As a beginner, running is all about being consistent and gaining a baseline fitness level. But as you progress and begin to set new, loftier goals, you may find yourself striving to run better, faster, and farther. To do that, you will need to do more than just log miles.
Here’s how to fine-tune your training to run better and advance from a beginner to an intermediate runner.
To become a better runner, each workout will need a specific purpose. Whether it’s to build speed, endurance, or to recover from a hard training load, varying the duration and intensity of your workouts is a must.
But before you can begin including intervals and tempo workouts into your running regimen, you’ll need to know your individual heart rate training zones. Begin by determining your maximum heart rate by subtracting 220 minus your age or performing a field test with a heart rate monitor.
Once you know your maximum heart rate, you can use a percentage of this number to determine your specific heart rate training zones. Most Polar heart rate devices will have training zone metrics included in their software that provides alerts to help you stay in your desired heart rate zone.
Here’s a breakdown of heart rate training zones as a percentage of your maximum heart rate:
Zone 5: 90% to 100% of your maximum heart rate. Like zone 4, training in this heart rate zone is anaerobic. But because the heart rate is higher, the duration is usually shorter than zone 4 intervals and lasts less than five minutes.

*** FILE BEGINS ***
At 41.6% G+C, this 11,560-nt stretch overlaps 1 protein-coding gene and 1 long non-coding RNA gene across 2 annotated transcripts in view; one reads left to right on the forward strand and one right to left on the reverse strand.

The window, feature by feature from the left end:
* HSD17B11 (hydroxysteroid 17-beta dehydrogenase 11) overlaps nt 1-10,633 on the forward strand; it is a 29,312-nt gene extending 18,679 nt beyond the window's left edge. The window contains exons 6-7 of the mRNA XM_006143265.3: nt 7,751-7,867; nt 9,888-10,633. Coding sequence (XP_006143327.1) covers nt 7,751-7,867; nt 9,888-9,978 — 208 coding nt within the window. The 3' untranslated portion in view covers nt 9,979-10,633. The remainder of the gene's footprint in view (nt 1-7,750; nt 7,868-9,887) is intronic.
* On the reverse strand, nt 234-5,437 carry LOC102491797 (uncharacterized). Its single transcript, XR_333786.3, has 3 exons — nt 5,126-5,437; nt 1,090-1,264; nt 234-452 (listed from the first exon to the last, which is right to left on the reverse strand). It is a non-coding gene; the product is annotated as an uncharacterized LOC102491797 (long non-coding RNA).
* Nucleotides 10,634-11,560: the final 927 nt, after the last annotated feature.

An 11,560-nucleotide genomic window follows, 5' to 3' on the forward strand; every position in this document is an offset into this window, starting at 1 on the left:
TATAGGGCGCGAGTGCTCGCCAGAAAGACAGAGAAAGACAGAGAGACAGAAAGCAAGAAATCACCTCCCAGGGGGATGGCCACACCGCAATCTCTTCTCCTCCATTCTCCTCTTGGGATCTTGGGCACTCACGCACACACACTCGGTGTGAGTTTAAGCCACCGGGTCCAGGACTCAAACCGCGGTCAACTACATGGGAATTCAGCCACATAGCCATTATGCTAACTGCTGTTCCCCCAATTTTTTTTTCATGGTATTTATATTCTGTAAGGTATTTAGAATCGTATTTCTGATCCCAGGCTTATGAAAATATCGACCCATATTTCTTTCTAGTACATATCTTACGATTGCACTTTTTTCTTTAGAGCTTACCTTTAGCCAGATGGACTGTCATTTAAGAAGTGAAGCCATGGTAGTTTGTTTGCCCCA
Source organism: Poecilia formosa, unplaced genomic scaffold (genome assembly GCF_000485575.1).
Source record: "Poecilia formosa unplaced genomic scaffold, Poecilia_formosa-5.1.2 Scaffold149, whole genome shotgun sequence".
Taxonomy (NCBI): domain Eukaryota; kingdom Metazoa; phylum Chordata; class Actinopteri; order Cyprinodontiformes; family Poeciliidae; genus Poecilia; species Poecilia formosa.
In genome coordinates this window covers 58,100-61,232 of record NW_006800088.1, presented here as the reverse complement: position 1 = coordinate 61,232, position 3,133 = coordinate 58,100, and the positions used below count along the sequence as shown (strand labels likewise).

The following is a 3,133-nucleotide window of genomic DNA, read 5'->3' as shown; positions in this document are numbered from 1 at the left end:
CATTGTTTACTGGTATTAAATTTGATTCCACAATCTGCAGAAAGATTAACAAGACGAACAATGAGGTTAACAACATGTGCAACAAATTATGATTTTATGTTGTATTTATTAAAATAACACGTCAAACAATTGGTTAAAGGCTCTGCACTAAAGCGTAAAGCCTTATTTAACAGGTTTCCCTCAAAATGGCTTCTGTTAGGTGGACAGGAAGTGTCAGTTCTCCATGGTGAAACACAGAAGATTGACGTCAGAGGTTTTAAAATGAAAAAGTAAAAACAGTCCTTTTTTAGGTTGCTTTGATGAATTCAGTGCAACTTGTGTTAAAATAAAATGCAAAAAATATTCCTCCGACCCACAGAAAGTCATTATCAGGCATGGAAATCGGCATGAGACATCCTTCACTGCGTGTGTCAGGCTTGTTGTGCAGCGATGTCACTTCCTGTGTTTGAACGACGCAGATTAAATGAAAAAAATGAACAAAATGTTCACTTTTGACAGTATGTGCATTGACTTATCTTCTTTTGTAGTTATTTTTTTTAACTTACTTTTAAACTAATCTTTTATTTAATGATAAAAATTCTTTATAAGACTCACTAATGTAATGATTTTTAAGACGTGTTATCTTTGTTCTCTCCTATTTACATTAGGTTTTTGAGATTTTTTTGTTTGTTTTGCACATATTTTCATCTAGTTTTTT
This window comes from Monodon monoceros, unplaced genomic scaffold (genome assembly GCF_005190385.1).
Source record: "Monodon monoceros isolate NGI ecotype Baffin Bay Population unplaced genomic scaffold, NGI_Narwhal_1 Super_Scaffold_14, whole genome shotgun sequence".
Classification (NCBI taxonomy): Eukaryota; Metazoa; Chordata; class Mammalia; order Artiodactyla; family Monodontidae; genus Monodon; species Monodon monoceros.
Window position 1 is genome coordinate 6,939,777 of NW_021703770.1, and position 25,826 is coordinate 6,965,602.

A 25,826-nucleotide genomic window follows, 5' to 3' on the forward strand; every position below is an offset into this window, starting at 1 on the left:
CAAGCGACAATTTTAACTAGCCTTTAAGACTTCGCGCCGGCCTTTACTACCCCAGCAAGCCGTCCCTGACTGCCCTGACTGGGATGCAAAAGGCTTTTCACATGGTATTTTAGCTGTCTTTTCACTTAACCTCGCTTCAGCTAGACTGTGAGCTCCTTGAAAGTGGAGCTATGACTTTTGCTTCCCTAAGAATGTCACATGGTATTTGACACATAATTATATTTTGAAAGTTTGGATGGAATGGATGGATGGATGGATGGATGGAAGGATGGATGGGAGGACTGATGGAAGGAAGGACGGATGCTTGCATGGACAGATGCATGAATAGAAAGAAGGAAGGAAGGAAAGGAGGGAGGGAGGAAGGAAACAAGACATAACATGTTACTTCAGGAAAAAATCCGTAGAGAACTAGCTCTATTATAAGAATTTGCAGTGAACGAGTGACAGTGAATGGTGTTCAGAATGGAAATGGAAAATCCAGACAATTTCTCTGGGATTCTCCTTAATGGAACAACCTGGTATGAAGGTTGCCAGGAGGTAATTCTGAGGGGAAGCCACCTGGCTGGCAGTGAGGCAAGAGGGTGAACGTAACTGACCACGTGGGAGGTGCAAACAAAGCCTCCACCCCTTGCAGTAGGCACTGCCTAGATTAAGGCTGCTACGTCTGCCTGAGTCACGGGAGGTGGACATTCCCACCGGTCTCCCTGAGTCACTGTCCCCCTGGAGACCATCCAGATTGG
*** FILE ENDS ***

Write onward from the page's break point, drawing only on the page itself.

Zone 4: 80% to 90% of your maximum heart rate. In an anaerobic training zone, longer intervals lasting up to 10 minutes are common in zone 4.
Zone 3: 70% to 80% of your maximum heart rate. This zone is still mostly aerobic but usually consists of a mix of higher and lower intensities during the same workout. Fartlek and tempo runs are two examples.
Zone 2: 60% to 70% of your maximum heart rate. Known as the aerobic training zone, workouts in this heart rate range are completed to increase endurance.
Zone 1: 50% to 60% of your maximum heart rate. Running in this zone is generally done for recovery between higher intensity workouts.
For more information on heart rate training zones, look at the heart rate chart.
If you want to get faster, logging miles and concentrating solely on distance will only take you so far. Once you know your heart rate training zones, you’ll want to include intervals into your weekly training regimen to improve your speed and endurance.
Keep in mind that because intervals are done at a higher intensity than base mileage, you’ll need to add recovery workouts or days off in between these sessions. Aim to complete no more than two interval sessions per week if you’re new to interval training, and keep interval mileage to no more than 10% to 15% of your total weekly mileage.
These two workouts below are an easy way to introduce basic intervals into your weekly running routine:
Workout #1: Straights and Curves
While these can be done on the road, ideally, you’ll have access to a 400-meter track.
Warm-up with a five- to 10-minute jog, then run one to three miles (depending on your fitness), jogging the turns slowly and running the straights as a stride – gradually building your pace to 80% to 85% of your maximum speed at the 75-meter mark, then gradually decelerating to the turn.